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Hot Jobs: Investigate Illness as a Clinical Laboratory Scientist | Science Matters

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How do you track a disease? How do you determine if a blood sample contains a virus or a bacteria that could make millions of people sick? What type of information would you need to know to stop a disease from spreading?  Watch this Science Matters video to learn more about Clinical Laboratory Science and see if being an “illness investigator” is the right career path for you.

Cyber-bullying

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Cyber-bullying is where one or more children targets another through technology such as the Internet, cell phones, or other devices to threaten, harass, or embarrass another child. Cyber-bullying goes beyond just bullying, because it can follow you home (e.g., through text or e-mail messages, blogs, social networking web site, etc.). You can stop cyber-bullying by not responding to any of it, saving the evidence, and reporting it.

Food, Inc.: The Dollar Menu

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In Food, Inc., filmmaker Robert Kenner lifts the veil on our nation's food industry, exposing the highly mechanized underbelly that's been hidden from the American consumer with the consent of our government's regulatory agencies, USDA and FDA. In this clip, a family compares the cost of eating fast food to healthier options at the grocery store. Students should discuss the economics of the food industry and how the cost of foods affects their choices.

Generation Like: You Are What You "Like"

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Learn about the evolution of digital media from an industry that sought out teens to one in which teens seek out content to “like” in this video from FRONTLINE: Generation Like. As school-aged children spend more time in digital spaces, companies are able to use information that they gather from their activities. This is different from how it once was. In 2001, corporations chased kids down and tried to sell cool teen culture back to them. Today, teens tell the world what they think is cool using the social currency of their generation: likes, follows, friends, and retweets. When kids like something online, it becomes part of the identity that they broadcast to the world. This resource is part of the FRONTLINE Collection.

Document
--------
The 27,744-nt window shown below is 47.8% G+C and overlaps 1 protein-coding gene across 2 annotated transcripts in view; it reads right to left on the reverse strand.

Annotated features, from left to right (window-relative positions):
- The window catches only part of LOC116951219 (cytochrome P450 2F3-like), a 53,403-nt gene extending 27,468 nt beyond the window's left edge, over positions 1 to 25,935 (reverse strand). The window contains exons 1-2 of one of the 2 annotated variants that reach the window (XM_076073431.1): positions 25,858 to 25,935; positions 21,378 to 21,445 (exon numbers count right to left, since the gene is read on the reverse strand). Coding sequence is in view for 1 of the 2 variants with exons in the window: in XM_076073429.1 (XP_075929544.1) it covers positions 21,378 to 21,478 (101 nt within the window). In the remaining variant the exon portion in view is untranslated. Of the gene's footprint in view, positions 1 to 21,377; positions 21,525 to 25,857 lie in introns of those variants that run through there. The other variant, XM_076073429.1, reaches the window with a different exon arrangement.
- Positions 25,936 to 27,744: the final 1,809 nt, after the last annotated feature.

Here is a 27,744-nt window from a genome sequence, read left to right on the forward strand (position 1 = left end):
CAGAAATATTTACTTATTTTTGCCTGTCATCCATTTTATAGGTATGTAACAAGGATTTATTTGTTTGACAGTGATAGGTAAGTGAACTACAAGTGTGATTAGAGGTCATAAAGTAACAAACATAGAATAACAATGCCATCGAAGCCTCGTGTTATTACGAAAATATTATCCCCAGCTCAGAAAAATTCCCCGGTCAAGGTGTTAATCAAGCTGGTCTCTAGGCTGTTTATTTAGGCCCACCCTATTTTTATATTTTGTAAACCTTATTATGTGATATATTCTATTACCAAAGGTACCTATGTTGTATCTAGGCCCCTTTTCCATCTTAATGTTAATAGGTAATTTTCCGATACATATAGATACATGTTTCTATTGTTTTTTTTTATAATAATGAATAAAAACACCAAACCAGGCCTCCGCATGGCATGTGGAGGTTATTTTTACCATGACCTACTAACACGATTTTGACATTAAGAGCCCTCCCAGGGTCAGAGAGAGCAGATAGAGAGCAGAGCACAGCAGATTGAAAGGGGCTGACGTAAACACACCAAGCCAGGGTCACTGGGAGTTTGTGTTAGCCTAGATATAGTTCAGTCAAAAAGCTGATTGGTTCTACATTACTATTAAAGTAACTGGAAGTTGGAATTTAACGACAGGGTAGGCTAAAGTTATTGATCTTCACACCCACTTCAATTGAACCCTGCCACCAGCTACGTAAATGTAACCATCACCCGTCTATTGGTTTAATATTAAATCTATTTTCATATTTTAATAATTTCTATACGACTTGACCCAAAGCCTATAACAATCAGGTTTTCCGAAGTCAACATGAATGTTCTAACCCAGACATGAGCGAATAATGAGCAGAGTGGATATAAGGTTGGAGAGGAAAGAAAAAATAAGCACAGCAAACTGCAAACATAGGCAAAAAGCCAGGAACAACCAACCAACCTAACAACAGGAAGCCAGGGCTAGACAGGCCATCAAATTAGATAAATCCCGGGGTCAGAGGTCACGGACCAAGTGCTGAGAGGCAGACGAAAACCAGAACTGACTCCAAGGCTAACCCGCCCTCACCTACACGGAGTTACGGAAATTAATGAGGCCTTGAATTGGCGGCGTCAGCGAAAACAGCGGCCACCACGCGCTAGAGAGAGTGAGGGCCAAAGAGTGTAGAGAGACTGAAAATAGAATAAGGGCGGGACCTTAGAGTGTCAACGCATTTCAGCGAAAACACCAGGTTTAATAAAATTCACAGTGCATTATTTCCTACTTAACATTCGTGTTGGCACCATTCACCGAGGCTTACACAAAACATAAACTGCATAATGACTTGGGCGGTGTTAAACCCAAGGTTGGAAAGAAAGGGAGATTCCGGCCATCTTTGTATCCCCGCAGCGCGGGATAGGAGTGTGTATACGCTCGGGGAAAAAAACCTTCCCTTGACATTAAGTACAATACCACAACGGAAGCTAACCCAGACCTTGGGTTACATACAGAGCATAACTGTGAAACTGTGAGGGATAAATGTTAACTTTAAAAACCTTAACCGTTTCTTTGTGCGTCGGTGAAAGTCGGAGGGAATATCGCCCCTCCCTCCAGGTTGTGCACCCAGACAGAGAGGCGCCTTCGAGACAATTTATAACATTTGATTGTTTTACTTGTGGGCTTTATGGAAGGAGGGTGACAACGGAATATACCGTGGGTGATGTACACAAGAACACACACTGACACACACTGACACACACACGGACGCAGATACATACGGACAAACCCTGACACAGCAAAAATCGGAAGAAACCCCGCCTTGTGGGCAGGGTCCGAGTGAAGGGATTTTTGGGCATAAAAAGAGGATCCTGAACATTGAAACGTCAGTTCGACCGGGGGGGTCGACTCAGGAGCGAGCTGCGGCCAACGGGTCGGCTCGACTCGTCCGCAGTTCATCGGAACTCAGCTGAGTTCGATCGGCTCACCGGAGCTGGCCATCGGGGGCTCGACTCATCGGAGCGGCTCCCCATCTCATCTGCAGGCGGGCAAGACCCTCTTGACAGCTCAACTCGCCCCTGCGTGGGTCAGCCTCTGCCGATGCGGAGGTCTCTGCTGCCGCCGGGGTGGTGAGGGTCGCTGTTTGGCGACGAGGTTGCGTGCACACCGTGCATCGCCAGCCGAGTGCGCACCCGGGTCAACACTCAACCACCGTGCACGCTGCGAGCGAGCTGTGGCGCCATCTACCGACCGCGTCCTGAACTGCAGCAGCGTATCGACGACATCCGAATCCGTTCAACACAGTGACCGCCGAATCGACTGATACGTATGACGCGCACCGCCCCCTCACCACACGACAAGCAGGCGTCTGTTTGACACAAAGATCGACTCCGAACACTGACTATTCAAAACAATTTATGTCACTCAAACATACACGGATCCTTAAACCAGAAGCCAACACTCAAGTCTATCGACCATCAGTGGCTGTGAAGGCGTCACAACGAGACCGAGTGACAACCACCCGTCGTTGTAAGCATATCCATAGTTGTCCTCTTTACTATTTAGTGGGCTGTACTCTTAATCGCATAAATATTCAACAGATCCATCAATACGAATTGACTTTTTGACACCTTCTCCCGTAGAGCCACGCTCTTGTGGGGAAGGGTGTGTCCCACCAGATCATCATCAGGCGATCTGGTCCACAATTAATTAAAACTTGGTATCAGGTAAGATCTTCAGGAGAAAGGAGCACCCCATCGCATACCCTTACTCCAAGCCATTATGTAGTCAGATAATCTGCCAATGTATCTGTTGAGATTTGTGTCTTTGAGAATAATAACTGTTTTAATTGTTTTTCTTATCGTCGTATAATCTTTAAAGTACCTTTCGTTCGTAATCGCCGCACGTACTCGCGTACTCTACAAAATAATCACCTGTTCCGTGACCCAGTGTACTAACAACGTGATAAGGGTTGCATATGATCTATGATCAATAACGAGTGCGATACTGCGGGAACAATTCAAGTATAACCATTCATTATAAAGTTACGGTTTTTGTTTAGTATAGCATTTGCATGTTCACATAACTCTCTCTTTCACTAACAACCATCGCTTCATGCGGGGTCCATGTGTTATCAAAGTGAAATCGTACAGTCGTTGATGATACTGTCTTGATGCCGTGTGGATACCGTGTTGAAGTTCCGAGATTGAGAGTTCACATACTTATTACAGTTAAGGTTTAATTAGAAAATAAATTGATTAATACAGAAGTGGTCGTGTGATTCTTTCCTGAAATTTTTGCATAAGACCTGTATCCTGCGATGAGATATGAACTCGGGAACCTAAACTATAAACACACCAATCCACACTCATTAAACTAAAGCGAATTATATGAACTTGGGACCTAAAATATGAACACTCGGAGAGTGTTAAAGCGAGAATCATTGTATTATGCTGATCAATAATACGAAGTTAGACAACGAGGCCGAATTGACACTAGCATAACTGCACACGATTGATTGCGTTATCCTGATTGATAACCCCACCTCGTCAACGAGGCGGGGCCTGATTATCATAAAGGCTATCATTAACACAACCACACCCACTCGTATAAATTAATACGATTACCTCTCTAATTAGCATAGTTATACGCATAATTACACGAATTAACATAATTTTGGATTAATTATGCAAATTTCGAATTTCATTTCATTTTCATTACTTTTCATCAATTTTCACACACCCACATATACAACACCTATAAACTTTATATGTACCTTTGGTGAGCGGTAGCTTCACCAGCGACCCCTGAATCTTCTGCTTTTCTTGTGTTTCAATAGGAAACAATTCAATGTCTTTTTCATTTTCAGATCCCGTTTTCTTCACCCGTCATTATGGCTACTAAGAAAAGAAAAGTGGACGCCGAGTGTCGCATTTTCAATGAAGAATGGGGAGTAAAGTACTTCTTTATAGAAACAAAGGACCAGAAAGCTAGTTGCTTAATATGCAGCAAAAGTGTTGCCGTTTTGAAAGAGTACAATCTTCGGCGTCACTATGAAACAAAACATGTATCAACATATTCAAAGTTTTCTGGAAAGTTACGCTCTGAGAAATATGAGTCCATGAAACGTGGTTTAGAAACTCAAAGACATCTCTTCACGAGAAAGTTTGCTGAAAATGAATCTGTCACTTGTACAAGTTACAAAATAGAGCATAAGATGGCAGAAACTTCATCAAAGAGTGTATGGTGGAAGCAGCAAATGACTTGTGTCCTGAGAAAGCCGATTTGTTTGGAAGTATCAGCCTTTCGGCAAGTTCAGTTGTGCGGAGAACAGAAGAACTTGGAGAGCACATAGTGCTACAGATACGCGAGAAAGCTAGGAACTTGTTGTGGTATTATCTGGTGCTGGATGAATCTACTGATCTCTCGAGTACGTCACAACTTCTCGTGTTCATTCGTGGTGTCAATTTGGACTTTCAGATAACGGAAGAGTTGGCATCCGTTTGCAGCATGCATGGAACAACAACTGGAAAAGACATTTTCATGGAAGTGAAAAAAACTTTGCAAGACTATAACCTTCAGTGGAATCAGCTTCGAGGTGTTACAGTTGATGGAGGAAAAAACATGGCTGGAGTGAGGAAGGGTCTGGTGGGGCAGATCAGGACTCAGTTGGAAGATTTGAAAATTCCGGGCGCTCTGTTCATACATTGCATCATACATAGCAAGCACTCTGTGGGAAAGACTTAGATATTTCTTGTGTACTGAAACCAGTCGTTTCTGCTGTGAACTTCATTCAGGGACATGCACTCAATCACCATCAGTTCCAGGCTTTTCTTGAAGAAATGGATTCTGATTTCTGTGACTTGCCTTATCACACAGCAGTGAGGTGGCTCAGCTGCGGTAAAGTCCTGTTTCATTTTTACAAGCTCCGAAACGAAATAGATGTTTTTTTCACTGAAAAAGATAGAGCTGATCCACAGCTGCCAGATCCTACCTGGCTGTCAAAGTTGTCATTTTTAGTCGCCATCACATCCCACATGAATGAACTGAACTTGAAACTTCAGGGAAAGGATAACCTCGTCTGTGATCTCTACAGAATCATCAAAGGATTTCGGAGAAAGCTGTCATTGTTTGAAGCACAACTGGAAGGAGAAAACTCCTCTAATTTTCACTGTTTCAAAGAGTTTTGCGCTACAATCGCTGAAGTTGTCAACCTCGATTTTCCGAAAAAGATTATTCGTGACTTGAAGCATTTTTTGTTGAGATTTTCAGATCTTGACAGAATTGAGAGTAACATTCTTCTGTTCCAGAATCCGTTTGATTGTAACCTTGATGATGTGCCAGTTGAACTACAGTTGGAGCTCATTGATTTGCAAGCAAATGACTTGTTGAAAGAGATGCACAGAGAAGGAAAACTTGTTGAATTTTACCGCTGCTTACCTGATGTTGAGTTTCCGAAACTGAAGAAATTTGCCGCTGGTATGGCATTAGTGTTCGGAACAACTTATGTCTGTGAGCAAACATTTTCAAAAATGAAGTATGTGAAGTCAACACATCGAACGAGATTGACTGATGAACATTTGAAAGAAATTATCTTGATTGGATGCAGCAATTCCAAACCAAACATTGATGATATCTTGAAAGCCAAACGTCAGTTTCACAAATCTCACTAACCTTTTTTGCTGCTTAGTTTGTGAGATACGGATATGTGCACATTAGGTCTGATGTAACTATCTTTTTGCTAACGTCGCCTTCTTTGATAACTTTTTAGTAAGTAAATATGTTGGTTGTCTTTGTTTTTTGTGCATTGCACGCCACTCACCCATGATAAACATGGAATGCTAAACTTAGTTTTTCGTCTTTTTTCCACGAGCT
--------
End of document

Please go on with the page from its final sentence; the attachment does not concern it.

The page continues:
What's the Value of a Life? | Braincraft

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How do scientists—and doctors—measure the value of a life?

How Widespread Is Student Homelessness? | Above the Noise

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Student homelessness in the US is a tricky thing to quantify. HUD -- the federal government's Department of Housing and Urban Development -- controls most of the money used to help the homeless. But, that agency misses about 4 in 5 homeless students. Why? It’s all about how you define the term “homeless”. According to HUD, you’re only considered homeless if you’re living in a shelter or living on the streets. But according to the Department of Education, about 80% of the 1.3 million homeless students living in the US are couch surfing, living in motels, or doubling up with family or friends. These students aren’t eligible for HUD money, so increasingly, it’s up to schools to provide help. Host Myles Bess explores how homeless students get the help they need when different federal agencies use competing definitions to define who’s homeless.

Heidi Williams, Economist | MacArthur Fellows Program